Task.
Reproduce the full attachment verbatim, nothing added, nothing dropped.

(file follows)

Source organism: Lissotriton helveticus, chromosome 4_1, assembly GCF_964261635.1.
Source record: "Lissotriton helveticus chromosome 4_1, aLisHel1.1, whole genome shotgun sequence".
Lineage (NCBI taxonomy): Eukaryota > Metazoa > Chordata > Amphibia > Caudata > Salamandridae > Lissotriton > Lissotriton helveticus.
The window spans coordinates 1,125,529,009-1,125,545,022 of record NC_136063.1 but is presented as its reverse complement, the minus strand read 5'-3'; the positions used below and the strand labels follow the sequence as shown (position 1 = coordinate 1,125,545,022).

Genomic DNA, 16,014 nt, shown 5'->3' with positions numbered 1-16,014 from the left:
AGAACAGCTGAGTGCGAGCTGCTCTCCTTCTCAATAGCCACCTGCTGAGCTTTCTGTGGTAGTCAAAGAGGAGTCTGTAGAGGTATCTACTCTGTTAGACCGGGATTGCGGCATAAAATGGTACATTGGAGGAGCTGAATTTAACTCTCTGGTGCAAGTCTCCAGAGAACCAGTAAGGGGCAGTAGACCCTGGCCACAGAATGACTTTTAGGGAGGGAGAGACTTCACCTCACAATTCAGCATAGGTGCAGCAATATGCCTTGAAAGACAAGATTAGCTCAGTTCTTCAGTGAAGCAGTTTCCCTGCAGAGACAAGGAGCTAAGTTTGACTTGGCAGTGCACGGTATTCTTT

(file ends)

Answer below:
Source organism: Lissotriton helveticus, chromosome 4_1, assembly GCF_964261635.1.
Source record: "Lissotriton helveticus chromosome 4_1, aLisHel1.1, whole genome shotgun sequence".
Lineage (NCBI taxonomy): Eukaryota > Metazoa > Chordata > Amphibia > Caudata > Salamandridae > Lissotriton > Lissotriton helveticus.
The window spans coordinates 1,125,529,009-1,125,545,022 of record NC_136063.1 but is presented as its reverse complement, the minus strand read 5'-3'; the positions used below and the strand labels follow the sequence as shown (position 1 = coordinate 1,125,545,022).

Genomic DNA, 16,014 nt, shown 5'->3' with positions numbered 1-16,014 from the left:
AGAACAGCTGAGTGCGAGCTGCTCTCCTTCTCAATAGCCACCTGCTGAGCTTTCTGTGGTAGTCAAAGAGGAGTCTGTAGAGGTATCTACTCTGTTAGACCGGGATTGCGGCATAAAATGGTACATTGGAGGAGCTGAATTTAACTCTCTGGTGCAAGTCTCCAGAGAACCAGTAAGGGGCAGTAGACCCTGGCCACAGAATGACTTTTAGGGAGGGAGAGACTTCACCTCACAATTCAGCATAGGTGCAGCAATATGCCTTGAAAGACAAGATTAGCTCAGTTCTTCAGTGAAGCAGTTTCCCTGCAGAGACAAGGAGCTAAGTTTGACTTGGCAGTGCACGGTATTCTTT